Thursday, April 15, 2010

1986 - A Sheppard subway for Scarborough? - still waiting

1 comment:

  1. Wed. Feb. 12, 1986 THE NEWS/POST Page 3
    Sheppard Subway Highest Priority
    by Gay Abbate

    A subway along Shep-pard Ave. linking Scar-borough and North York City Centres should be the number one public transit priority for Metropolitan Toronto says a report prepared by Scarborough's transportation and plann-ing staff.

    The report. which will be presented next Monday evening to a joint meeting of the city's planning and works and transportation committees, was prepared as a Scarborough response to Network 2011, the master public transit plan prepared by the TTC and Metro planners last year. Network 2011 ( was cir-culated to all area municipalities for com-ment before Metro Council makes its decision.

    Network 2011 proposes a 25 year, $2.7 million rapid transit strategy with the Sheppard subway from Yonge to Victoria Park as first priority and its even-tual extension to Scar-borough not scheduled until the year 2004 at the earliest.

    In between the two are the construction of the downtown relief line to parallel the Yonge subway line and an Eglinton busway to connect the Mississauga City Centre with the Spadina subway.

    The final phase would be the upgrading of the Eglin-ton busway to a subway or light rail.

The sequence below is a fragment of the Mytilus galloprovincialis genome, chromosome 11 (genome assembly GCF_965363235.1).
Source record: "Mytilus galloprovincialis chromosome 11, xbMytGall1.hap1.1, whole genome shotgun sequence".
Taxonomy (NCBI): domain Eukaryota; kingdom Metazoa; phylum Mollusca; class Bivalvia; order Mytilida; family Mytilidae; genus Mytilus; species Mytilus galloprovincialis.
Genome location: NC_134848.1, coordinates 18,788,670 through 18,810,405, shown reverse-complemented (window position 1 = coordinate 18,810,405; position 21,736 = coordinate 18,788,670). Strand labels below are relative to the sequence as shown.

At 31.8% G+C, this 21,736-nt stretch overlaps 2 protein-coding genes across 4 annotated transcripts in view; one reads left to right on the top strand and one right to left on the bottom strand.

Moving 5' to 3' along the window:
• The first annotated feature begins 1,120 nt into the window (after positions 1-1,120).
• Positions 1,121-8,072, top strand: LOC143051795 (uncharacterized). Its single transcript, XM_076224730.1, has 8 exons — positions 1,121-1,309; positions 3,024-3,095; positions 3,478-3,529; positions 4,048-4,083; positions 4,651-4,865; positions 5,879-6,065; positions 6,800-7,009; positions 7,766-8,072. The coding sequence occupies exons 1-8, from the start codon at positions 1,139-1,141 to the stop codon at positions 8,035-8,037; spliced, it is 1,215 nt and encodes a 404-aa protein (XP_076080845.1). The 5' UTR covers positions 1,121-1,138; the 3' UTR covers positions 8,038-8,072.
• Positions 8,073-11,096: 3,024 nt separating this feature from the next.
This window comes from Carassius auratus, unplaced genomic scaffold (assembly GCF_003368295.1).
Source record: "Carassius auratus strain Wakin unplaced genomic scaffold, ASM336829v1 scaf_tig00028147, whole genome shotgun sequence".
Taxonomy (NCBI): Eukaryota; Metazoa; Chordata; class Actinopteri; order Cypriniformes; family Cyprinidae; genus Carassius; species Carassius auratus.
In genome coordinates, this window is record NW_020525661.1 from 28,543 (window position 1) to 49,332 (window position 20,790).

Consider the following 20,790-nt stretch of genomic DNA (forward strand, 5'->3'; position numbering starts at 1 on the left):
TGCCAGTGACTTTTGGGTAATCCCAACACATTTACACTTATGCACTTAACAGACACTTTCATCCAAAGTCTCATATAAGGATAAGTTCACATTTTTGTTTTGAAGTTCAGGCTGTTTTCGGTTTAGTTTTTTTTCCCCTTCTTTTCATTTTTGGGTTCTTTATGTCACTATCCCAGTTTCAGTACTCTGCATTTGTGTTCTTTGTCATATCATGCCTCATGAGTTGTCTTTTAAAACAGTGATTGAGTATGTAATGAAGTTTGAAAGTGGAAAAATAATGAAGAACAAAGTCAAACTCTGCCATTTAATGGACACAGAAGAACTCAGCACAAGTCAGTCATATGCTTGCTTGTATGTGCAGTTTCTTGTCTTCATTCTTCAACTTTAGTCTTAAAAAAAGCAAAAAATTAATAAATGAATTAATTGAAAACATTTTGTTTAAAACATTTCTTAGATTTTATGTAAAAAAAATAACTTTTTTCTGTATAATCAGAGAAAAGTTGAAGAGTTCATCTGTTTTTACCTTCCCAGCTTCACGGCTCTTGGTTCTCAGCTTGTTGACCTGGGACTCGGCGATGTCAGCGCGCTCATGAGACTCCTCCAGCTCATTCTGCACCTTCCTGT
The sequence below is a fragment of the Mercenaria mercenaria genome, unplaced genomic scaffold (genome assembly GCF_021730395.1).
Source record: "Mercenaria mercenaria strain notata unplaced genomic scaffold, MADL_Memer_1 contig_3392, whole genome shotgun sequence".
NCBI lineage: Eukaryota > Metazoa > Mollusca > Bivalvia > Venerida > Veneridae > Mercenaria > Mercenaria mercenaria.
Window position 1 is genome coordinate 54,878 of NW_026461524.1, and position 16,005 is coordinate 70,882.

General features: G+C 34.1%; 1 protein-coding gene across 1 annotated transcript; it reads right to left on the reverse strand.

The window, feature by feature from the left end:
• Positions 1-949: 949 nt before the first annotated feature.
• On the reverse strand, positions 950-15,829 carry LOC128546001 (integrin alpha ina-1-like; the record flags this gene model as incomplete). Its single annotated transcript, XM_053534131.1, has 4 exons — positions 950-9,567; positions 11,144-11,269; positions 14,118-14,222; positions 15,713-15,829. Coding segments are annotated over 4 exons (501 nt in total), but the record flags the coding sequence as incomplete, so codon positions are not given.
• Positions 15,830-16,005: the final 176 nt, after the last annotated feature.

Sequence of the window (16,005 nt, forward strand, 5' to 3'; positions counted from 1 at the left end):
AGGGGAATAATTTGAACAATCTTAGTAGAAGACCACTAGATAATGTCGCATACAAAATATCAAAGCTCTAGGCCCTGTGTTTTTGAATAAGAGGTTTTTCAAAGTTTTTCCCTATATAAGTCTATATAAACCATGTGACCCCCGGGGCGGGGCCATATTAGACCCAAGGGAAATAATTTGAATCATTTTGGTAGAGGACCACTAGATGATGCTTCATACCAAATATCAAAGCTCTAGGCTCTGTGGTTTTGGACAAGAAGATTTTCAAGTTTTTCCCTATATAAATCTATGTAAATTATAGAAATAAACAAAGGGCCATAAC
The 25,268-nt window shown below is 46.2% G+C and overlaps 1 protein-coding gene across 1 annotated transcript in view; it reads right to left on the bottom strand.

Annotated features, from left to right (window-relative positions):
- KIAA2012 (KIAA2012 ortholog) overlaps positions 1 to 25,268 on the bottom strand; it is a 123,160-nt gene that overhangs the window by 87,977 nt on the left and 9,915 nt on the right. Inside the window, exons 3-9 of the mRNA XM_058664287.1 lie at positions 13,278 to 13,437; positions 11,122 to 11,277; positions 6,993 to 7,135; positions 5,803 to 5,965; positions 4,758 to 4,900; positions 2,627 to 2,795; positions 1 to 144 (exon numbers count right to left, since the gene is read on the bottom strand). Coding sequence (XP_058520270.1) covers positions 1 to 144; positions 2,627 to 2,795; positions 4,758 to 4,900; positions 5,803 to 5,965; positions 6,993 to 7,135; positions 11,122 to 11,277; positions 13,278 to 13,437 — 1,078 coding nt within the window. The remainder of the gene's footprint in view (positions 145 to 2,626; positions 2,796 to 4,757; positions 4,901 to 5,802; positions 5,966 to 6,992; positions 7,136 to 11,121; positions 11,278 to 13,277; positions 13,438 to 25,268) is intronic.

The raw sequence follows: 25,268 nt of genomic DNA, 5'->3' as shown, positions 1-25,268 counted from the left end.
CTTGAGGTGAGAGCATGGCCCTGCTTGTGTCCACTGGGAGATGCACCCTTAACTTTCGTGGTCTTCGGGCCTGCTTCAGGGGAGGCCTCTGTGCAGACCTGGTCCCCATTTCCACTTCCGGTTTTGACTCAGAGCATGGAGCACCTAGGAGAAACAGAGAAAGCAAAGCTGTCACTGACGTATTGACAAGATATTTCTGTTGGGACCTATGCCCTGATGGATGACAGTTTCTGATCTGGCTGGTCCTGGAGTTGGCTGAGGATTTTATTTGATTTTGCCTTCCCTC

According to the Scar-borough report. the Shep-pard subway linking the ex-tended Spadina subway with the Scarborough City Centre should be built as soon as possible because it would provide rapid transit to thousands of Metro residents not presently be-ing served by rapid transit.

    There are about 140.000 people in northwest Scar-borough alone. This line would also feed into and in-crease ridership on the Spadina line.

    The Scarborough staff has concluded that the downtown rapid transit line
    designed to provide relief for the congested Yonge subway is not needed, at least not prior to the year 2011.

    One of the reasons for the relief line is the increased travel growth into the Toronto downtown core from outside the Metro area. However, according to the Scarborough report. any additional travel growth from outside Metro can be accommodated by GO Transit.

    Studies show that in the last five years only 27% of all new office development within Metro has located in downtown Toronto. This shift would indicate that the majority of new jobs are locating in the suburbs thus supporting the need for more rapid transit lines in the suburbs rather than in Toronto.

    The report also stresses the need for the extension of rapid transit into the Malvern area although it does not rate it as a high priority.

    Metro staff has stated that there will never be suf-ficient population in Scar-borough's north-east to warrant spending the estimated $207 million re-quired to extend the RT to Malvern.